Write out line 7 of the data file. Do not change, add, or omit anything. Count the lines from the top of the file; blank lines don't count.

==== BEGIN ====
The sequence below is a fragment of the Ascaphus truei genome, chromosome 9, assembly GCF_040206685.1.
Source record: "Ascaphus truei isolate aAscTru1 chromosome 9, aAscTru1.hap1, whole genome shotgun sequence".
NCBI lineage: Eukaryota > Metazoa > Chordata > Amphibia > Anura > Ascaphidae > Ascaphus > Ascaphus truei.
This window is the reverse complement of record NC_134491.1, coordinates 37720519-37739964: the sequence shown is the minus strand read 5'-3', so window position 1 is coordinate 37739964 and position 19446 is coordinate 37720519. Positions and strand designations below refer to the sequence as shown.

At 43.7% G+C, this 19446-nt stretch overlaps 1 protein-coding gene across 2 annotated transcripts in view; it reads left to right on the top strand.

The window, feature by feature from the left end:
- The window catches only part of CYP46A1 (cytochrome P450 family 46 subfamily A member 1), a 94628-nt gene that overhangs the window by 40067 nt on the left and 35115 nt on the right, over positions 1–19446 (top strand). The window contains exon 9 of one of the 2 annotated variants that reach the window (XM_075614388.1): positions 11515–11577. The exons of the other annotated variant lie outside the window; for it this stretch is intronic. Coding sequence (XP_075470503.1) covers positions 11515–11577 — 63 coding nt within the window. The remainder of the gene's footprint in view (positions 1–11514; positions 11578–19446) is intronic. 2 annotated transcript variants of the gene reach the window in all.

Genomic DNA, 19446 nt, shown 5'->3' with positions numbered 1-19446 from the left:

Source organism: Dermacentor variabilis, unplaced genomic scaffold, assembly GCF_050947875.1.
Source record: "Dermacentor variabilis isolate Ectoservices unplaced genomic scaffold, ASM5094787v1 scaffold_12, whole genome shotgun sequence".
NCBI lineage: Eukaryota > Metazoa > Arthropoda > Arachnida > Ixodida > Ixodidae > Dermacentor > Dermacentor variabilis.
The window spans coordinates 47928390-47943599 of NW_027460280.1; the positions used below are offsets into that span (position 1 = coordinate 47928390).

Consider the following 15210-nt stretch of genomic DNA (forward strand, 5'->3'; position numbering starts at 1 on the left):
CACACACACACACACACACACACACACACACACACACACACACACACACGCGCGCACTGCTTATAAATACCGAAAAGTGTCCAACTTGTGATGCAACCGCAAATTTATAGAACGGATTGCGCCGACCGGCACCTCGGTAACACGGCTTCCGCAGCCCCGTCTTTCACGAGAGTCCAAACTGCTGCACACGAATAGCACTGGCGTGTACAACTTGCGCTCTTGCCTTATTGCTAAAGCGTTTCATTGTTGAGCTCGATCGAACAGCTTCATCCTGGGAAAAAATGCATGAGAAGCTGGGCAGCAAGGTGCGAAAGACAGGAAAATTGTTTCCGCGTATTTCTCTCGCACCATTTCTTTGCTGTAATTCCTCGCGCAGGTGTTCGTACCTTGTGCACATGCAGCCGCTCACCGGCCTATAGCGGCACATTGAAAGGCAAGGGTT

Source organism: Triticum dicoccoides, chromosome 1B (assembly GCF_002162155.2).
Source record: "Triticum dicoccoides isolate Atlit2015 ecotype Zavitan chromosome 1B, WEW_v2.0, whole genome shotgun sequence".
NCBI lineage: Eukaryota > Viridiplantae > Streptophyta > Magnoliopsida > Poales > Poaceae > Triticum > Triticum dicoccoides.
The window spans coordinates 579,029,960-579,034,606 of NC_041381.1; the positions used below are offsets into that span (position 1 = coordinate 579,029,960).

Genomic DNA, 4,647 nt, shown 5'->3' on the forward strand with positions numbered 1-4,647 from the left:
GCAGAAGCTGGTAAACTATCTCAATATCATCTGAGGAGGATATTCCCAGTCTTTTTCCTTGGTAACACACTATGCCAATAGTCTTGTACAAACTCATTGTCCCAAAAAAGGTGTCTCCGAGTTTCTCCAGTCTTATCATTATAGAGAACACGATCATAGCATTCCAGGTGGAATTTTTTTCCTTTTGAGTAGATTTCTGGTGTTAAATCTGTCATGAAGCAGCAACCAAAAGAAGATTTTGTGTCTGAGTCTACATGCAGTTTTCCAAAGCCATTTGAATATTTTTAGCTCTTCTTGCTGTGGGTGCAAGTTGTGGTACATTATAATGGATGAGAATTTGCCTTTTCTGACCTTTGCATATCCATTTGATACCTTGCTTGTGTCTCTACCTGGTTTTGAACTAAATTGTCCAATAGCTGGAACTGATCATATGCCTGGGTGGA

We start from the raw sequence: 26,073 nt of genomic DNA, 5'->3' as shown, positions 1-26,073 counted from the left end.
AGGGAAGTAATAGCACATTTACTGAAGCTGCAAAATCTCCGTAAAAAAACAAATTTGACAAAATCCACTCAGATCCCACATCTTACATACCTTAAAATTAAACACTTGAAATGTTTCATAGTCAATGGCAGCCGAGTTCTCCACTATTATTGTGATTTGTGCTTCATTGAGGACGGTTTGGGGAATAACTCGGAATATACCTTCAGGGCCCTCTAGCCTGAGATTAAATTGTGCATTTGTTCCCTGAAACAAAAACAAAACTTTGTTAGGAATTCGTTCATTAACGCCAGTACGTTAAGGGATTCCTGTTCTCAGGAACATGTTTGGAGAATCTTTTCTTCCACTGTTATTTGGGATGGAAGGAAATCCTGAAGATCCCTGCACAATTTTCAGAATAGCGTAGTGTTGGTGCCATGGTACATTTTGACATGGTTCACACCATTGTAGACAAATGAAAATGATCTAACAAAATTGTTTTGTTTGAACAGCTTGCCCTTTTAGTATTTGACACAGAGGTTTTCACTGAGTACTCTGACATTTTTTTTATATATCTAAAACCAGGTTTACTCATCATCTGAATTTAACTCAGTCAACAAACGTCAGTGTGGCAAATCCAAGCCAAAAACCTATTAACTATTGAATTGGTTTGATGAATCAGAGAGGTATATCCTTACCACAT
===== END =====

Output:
- The window catches only part of CYP46A1 (cytochrome P450 family 46 subfamily A member 1), a 94628-nt gene that overhangs the window by 40067 nt on the left and 35115 nt on the right, over positions 1–19446 (top strand). The window contains exon 9 of one of the 2 annotated variants that reach the window (XM_075614388.1): positions 11515–11577. The exons of the other annotated variant lie outside the window; for it this stretch is intronic. Coding sequence (XP_075470503.1) covers positions 11515–11577 — 63 coding nt within the window. The remainder of the gene's footprint in view (positions 1–11514; positions 11578–19446) is intronic. 2 annotated transcript variants of the gene reach the window in all.